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Markets facilities training to boost rural agribusiness

Alhaji Mu’azu Umar, 55, retired eight years ago as a primary school teacher in his Madawaki village in Gusau, the Zamfara State capital, and quickly embraced farming as a source of livelihood to augment his pension.

He cultivates a variety of crops, including maize, sorghum and millet in his eight hectare farm that gives him a yield of between 20 and 25 bags of produce.

In 2009, he attended a simulation exercise of the Nigerian Agricultural Enterprise Curriculum (NAEC) organized to train small-holder farmers to employ commercial approach in their agricultural activities.

Umar is one of an estimated 80 million Nigerian small-holder farmers whose production practices can best be classified as subsistence, resulting in low productivity and profitability.

To raise the quality of life of Nigeria’s rural farmers, MARKETS, collaborating with the World Bank assisted Fadama III Project, initiated the roll-out of a National Agricultural Curriculum to train 500 Fadama facilitators and 76 staff members who are expected to step-down the knowledge to 250,000 farmers across the country.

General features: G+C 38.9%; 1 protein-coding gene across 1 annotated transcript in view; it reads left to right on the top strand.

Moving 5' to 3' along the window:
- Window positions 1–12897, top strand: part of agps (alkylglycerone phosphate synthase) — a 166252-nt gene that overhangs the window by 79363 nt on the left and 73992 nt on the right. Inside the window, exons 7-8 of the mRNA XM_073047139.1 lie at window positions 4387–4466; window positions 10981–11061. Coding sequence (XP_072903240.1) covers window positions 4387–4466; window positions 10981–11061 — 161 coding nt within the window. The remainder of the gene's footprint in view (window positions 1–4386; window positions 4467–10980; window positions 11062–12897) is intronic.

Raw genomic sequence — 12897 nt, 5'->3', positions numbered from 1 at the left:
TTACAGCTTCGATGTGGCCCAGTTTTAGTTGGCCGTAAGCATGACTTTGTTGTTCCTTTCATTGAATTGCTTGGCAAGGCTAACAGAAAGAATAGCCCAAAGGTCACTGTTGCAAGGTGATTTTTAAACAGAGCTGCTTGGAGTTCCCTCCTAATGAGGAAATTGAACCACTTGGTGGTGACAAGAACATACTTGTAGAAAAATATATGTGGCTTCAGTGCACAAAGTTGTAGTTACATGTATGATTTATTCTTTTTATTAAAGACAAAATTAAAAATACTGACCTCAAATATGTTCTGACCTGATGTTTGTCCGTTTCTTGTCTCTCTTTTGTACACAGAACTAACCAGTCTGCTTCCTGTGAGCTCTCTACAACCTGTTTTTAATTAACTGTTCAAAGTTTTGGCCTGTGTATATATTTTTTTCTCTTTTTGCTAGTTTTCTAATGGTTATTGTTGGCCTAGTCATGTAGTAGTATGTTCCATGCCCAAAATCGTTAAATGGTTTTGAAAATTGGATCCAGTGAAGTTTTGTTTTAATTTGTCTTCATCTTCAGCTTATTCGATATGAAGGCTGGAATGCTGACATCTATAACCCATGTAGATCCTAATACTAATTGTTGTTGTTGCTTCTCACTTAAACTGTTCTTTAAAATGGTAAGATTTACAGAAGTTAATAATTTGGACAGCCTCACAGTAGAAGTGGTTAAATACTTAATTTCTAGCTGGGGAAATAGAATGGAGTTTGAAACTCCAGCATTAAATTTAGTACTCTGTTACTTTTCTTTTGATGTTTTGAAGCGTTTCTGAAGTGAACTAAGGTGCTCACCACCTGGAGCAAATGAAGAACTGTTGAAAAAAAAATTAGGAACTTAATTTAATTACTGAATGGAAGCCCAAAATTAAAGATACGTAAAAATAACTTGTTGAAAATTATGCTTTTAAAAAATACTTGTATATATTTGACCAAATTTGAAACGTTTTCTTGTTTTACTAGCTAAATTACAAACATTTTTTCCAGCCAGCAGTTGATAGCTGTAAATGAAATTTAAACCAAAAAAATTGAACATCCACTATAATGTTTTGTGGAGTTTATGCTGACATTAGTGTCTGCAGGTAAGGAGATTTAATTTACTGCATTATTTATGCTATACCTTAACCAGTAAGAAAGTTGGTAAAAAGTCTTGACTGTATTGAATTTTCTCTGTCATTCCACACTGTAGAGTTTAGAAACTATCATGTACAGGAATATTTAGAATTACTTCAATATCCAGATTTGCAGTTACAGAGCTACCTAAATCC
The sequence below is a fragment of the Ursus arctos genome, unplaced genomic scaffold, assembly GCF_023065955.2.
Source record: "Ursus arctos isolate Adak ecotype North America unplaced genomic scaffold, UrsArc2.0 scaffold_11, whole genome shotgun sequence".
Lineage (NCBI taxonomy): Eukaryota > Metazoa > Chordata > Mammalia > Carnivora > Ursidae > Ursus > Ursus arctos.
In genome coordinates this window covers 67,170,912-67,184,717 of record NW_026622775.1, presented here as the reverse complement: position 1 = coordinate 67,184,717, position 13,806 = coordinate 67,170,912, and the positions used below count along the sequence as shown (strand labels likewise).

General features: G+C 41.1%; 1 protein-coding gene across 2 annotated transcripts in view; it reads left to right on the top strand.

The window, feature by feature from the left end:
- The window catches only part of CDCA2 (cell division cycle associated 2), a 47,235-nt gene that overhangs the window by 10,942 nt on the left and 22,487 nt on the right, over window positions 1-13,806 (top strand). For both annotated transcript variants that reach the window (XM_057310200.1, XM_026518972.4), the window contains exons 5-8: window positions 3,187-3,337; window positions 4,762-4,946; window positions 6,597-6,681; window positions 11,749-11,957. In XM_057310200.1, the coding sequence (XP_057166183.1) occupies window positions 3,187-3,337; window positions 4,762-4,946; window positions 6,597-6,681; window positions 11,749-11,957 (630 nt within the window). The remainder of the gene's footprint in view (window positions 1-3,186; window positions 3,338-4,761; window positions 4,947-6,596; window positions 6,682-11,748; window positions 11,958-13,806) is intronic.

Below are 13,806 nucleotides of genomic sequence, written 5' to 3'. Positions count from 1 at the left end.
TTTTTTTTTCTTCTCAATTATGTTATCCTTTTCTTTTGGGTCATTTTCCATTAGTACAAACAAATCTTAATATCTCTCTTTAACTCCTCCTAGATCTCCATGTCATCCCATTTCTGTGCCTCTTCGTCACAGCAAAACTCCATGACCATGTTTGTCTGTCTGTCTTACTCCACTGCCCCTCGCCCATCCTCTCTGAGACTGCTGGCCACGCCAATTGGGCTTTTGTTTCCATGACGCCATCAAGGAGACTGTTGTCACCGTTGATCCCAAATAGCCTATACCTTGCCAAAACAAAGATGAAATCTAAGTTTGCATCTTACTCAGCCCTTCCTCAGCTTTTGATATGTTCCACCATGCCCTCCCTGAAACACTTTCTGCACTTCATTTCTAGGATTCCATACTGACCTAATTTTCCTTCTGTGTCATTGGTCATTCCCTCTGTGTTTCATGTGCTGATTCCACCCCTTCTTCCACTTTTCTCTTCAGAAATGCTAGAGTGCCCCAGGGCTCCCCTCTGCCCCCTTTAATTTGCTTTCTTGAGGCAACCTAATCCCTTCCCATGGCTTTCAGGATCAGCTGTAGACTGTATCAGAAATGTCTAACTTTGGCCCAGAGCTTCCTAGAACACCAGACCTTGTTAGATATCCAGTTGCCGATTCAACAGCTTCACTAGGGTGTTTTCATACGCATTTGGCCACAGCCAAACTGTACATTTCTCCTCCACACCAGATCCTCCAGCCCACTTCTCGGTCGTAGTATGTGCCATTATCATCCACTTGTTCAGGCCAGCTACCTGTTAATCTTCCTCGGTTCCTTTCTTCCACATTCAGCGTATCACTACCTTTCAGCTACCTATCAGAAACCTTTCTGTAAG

The partners identified increased productivity, value addition and access to market, improved incomes and job opportunities in Nigeria’s agricultural sector as some of the expected goals of the exercise.

More importantly, the knowledge acquired is expected to trickle down among copy-cat farmers, thus reaching majority of Nigeria’s farmers.

Umar and some 40 other farmers were again assembled recently for another round of simulation exercise organized for the third batch of 15 facilitators from Katsina, Sokoto and Zamfara states. Testifying to the  benefits of previous training, many of them say they are now able to keep record of their agribusiness, have knowledge of the best time to sell their produce and make profit, the right time to purchase farm inputs, and time to obtain and repay their loans, as well as how to manage their family finances.

“I can now keep record of my farm activities, know when to buy fertilizers, when to sell my produce, and how to manage my family expenditure without incurring debts,” says Umar, who adds that his farm yield had improved from between 20 and 25 bags to more than 40 bags.


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